Rhydymwyn Valley Works: Lifting the lid on secret site (Wales)
For years the secrecy surrounding the Rhydymwyn Valley Works Site, near Mold, served only to fuel rumour about what, if anything, could still be hidden in underground tunnels that once housed thousands of mustard gas shells during the height of production in the war years.
And speculation has been rife for the last few decades since it was revealed that the works played a role in the research into the first atomic bomb.
[That work included evaluating the atomic bomb research, codenamed Operation Tube Alloys. Many of the scientists who worked on Operation Tube Alloys worked on the Manhattan Project, which developed the first atomic bomb.]
But specialists from Birmingham University, who surveyed the site, released their findings in May 2006 - saying there were no more secrets lying hidden in the underground tunnels as they were empty.
What the experts did uncover, however, were some interesting archaeological finds after being commissioned by site owners - Department for Environment, Food and Rural Affairs (Defra) - to help provide a greater understanding of the site's history and how it came to be used during World War II.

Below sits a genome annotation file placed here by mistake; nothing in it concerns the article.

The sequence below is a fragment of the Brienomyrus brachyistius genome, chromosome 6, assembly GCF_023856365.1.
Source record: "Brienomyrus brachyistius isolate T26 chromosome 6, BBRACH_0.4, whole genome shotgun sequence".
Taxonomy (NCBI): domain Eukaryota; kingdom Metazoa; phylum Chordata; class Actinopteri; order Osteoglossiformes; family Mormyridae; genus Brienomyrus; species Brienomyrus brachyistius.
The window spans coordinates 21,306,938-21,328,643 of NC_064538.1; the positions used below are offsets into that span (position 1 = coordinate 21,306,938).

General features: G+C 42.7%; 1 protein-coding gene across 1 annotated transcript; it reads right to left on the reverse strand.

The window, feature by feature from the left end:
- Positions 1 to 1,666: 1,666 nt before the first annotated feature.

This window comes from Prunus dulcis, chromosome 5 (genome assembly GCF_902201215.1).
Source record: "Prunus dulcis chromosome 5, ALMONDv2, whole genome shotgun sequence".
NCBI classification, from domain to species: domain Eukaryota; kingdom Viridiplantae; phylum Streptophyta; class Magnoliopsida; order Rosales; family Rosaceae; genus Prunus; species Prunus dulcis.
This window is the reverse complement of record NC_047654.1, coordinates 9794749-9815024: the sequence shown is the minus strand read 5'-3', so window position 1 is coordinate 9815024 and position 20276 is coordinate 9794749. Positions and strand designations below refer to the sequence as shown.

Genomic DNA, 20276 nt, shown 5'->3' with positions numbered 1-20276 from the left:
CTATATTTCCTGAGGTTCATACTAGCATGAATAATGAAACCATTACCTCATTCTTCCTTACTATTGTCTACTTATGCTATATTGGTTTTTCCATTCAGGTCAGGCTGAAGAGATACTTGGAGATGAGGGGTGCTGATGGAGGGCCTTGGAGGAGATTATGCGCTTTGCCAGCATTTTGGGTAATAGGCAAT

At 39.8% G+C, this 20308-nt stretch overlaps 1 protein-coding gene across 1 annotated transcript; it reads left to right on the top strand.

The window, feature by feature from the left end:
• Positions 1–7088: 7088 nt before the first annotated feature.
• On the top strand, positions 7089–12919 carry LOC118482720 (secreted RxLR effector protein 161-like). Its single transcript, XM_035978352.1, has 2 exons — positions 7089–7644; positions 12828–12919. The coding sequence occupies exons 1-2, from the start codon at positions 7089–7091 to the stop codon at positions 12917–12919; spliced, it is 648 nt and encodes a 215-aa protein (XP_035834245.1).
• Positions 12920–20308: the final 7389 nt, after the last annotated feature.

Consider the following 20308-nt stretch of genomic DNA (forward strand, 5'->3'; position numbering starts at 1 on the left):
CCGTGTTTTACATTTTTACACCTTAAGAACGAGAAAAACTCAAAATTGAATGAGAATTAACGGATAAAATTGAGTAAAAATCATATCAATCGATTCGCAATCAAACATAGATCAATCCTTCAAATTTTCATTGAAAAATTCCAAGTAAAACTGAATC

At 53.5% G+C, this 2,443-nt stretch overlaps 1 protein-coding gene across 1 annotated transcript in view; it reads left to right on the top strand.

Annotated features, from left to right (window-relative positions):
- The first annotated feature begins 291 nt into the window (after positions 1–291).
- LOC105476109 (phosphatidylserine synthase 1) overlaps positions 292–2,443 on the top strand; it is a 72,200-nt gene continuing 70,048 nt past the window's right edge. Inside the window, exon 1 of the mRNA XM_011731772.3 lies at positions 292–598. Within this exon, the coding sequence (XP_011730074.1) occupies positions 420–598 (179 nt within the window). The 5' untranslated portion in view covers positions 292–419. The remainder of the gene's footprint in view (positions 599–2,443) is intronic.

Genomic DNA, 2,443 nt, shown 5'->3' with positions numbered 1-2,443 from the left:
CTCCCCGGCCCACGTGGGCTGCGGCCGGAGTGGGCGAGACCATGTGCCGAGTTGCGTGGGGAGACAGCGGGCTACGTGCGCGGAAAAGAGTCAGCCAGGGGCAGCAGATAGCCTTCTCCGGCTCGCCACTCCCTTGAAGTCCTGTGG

The academics found that the site had been used from the mid 1700s for a range of industries which left behind remains of foundries, waterwheels as well as mine workings. In turn, this led to the building of a main road and a railway in the 1800s which made it a prime site by the time war-time Prime Minister Winston Churchill called on chemicals manufacturer ICI to find a secret location to begin production of chemical weapons.
comments powered by Disqus
- Arizona Historical Society soon could be history
- Yale's Donald Kagan says students need to study Western civilization
- Ken Burns on Colbert to promote his new documentary, "The Address"
- UC Santa Barbara History Department featuring a series on the Great Society at 50
- Historians are trying to recover censored texts from World War I poets